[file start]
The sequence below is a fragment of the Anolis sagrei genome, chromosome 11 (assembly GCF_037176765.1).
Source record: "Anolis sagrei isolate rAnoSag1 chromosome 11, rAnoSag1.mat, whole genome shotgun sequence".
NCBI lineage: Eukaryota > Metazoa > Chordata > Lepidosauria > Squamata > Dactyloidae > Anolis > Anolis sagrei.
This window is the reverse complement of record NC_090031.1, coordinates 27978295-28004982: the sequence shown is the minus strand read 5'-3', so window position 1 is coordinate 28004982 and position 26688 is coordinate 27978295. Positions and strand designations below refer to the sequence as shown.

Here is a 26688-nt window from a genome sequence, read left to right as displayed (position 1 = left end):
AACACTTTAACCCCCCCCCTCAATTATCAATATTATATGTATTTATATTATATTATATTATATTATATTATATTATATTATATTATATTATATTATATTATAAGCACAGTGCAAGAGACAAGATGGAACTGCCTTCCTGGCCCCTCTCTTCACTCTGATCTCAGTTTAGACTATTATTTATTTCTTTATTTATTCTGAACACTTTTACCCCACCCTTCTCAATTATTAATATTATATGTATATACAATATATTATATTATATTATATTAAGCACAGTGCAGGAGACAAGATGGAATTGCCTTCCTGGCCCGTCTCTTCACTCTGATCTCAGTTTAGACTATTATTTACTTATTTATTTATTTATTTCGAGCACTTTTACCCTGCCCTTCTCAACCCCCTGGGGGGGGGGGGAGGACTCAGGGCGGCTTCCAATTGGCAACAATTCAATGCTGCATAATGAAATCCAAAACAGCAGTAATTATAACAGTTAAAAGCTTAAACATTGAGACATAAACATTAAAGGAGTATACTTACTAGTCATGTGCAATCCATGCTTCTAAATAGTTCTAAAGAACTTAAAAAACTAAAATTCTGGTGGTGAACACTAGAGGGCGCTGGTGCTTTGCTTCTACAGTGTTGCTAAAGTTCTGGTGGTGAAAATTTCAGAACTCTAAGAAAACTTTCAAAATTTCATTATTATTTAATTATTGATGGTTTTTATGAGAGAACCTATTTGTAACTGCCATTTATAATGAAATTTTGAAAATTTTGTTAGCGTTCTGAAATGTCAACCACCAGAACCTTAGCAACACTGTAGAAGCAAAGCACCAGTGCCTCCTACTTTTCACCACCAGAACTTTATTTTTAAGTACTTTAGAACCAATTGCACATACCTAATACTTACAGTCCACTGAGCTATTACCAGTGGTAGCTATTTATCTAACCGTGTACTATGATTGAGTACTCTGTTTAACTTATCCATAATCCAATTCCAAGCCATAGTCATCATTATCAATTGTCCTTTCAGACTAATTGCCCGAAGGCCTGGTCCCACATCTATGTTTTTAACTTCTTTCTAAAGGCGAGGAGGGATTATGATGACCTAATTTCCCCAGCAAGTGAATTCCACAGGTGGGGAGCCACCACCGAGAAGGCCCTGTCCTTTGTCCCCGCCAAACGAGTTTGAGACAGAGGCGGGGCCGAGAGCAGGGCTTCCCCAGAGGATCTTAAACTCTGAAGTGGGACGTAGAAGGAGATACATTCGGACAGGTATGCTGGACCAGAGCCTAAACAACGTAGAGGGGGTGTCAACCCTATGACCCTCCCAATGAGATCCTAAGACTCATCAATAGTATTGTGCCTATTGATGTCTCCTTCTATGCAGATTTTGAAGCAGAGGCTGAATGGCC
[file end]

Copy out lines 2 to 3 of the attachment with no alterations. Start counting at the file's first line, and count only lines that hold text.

Source record: "Anolis sagrei isolate rAnoSag1 chromosome 11, rAnoSag1.mat, whole genome shotgun sequence".
NCBI lineage: Eukaryota > Metazoa > Chordata > Lepidosauria > Squamata > Dactyloidae > Anolis > Anolis sagrei.